4 Takeaways from Jets’ Season-Ending Loss
Less than 48 hours after being pushed to the brink of elimination, the Winnipeg Jets took to the ice in a do-or-die Game 4. Still without the likes of Mark Scheifele, Patrik Laine, and Mason Appleton, the Jets needed a repeat performance of Game 2 if they had any hopes of forcing a decisive Game 5.
Unfortunately, despite enjoying the luxury of being the home team once again, the eerie silence of Rogers Place echoed a little louder as the Jets were sent packing, following a deflating 4-0 defeat at the hands of the Calgary Flames.
While some would advocate that it’s nearly impossible to win a game — let alone a playoff series — without your top players, this loss will undoubtedly leave a sour taste in the mouths of Jets fans as they are met with yet another postseason failure. Here are three takeaways from Game 4 as the Jets prepare to head home for what promises to be a busy offseason.
1: Hellebuyck Was Good, Talbot Was Better
When Flames head coach Geoff Ward announced that Cam Talbot would be his team’s qualifying-round starter, I was shocked. After David Rittich single-handedly carried the Flames through stretches of the season, I thought he would be the unanimous number one heading into the playoffs.
With that being said, Ward’s hunch is clearly paying off as Talbot sparkled once again in Game 4, going a perfect 31/31 and making some show-stopping saves along the way.
Vezina finalist Connor Hellebuyck, who promised to be better ahead of Game 4, delivered on his promise, allowing just two goals on 32 shots (excluding the pair of empty netters). However, that didn’t prevent Talbot from stealing the show between the pipes as Game 4 was a classic case of a goaltending showdown.
2: Jets Made 2 Costly Mistakes
At the end of the day, when are a team’s mistakes exposed the most? When the other team capitalizes. That was certainly the case on Thursday night, as the Jets made two big mistakes in the first period that ended up costing them the game.
The first one? Allowing Dillon Dube to sneak in behind the defence and have not one but two wacks at the loose puck before finally being able to bury the game’s opening goal. The second? Letting Sam Bennett, who had an outstanding game, waltz right to the front of the net, ultimately jamming home the rebound to put the Flames up two, late in the first period. Cody Eakin and Mathieu Perreault won’t enjoy seeing that replay.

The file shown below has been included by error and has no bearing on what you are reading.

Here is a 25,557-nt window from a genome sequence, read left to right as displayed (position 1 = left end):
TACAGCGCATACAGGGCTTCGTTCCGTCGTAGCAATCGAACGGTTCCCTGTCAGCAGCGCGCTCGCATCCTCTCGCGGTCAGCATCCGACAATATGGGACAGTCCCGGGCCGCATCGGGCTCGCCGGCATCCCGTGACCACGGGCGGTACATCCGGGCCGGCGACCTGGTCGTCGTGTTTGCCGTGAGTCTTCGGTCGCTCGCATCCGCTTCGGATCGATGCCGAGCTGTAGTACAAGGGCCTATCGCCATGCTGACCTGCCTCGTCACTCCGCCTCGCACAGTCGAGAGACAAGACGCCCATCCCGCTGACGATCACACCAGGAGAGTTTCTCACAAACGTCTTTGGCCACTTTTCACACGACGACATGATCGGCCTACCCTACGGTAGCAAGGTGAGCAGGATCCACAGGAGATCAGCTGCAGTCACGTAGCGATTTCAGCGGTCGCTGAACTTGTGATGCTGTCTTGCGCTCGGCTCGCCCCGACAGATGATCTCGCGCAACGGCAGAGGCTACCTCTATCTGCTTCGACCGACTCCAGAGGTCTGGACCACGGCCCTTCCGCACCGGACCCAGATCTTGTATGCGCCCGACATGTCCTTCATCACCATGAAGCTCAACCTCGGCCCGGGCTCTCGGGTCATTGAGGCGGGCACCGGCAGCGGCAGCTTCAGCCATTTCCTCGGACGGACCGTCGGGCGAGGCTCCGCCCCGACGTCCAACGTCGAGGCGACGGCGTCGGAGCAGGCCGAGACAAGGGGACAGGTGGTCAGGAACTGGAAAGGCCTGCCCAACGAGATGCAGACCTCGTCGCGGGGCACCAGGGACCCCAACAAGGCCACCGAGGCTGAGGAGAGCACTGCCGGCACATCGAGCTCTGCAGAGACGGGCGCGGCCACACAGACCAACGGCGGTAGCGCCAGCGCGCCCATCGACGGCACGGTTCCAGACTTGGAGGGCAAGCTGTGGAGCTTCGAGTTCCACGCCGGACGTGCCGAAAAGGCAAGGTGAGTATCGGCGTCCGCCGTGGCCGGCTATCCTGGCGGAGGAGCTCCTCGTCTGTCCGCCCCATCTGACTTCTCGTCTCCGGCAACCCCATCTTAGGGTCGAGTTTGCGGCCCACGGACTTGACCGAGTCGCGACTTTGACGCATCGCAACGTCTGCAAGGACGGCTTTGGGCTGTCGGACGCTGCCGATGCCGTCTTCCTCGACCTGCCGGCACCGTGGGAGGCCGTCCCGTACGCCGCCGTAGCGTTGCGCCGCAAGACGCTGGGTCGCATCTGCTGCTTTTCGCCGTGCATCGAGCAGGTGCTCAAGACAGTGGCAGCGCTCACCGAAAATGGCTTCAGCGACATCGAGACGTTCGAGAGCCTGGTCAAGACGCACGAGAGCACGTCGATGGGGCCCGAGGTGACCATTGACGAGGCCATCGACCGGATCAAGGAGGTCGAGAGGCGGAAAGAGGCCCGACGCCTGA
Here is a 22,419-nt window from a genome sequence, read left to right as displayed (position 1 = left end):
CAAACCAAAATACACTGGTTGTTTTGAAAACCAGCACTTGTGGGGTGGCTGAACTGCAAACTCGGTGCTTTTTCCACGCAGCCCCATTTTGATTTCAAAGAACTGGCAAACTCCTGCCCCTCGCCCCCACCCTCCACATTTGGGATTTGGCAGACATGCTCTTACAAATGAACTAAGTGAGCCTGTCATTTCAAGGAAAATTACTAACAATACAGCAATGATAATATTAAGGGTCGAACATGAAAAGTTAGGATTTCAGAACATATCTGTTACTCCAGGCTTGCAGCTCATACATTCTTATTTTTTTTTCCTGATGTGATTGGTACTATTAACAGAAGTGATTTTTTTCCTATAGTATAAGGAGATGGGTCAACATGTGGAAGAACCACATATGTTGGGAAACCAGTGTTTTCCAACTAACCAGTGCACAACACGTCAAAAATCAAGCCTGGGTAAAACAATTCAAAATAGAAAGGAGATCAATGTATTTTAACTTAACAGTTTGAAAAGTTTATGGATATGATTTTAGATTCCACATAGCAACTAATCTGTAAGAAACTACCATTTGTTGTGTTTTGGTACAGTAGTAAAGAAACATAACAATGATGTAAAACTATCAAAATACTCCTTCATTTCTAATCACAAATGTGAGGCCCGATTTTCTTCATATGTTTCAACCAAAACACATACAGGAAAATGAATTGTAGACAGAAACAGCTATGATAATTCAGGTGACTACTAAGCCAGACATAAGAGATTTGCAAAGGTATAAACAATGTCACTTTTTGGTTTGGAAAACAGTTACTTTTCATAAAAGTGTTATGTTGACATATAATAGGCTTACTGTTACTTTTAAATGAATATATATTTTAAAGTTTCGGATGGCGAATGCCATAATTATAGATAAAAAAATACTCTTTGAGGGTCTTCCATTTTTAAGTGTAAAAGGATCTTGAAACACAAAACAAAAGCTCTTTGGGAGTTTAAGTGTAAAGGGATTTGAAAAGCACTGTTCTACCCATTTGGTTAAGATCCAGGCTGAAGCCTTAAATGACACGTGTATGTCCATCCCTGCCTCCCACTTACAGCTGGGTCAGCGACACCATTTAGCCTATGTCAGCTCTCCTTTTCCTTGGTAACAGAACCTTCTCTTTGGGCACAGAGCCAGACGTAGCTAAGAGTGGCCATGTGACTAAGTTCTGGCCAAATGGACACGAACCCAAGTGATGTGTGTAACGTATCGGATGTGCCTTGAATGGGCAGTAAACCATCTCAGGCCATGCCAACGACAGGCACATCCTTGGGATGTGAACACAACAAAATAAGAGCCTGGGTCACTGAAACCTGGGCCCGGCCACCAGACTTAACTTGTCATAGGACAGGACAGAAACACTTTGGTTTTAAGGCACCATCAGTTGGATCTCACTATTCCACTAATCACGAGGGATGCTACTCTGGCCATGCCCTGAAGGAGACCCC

And that’s the unfortunate thing, because when you look back at the replay, Eakin, Perreault, and Nick Shore would be the first people to tell you that they made mistakes and that fixing them would be a relatively simple task.
The bittersweet aspect of it all is that the Jets actually played a fairly good team game overall, good enough to win. Some stellar saves by Hellebuyck and speed on the perimeter drove the Jets offense. However, a hot goalie in Talbot along with a few missed opportunities had the Jets desperate for a goal throughout the entirety of the game.
3: Sam Bennett, Winnipeg’s Kryptonite
Game 4 presented a much different look than the games previous. Both teams were a lot more disciplined, which allowed the pace of the game to pick up wherever possible.
However, there was one glaring change to the Calgary game plan that, in my opinion, helped them clinch a first-round berth. His name? Sam Bennett.
Bennett, in just over 13 minutes of ice time, had a massive impact in Game 4. Landing eight hits alone, including a couple bone-crushing hits on Neal Pionk, allowed Calgary to exemplify the definition of playoff hockey.
Chipping in with a much-needed goal as well, Bennett did everything right to drive the Flames towards victory. Playing between Dube and Milan Lucic provided an ideal depth scoring combination for Ward’s squad, and you can expect them to be utilized a lot more often as Calgary’s playoff journey continues.
4: Injuries Were the Story of the Series
If and when the Jets look back at what they could’ve done better, I’m not sure they’d be able to come up with much.
Nearing the end of Game 4, Nikolaj Ehlers stumbled awkwardly against the end boards and went to the bench in some discomfort. If that doesn’t sum up the series for the Jets, I don’t know what does.
At the end of the day, injuries severely plagued Winnipeg’s hopes of moving on, as they were faced with an uphill battle less than 10 minutes into Game 1. And while, yes, the Flames will gladly take the series victory, the Jets are undoubtedly left thinking about what could’ve been as they begin the trip home.
The Summer Ahead…
What’s next for the Jets? In short, a busy summer. With a star studded free agent class set to hit the market, Kevin Cheveldayoff and company certainly have a fair share of work to get to in order to prepare for next season.
While the logistics of next season remain in question, the Jets should hold their heads high and remember that the best is yet to come. With a core that’s under contract, cap space to spare, and exciting defensive prospects on the rise, the Jets should be one of the premier teams in the league for years to come.
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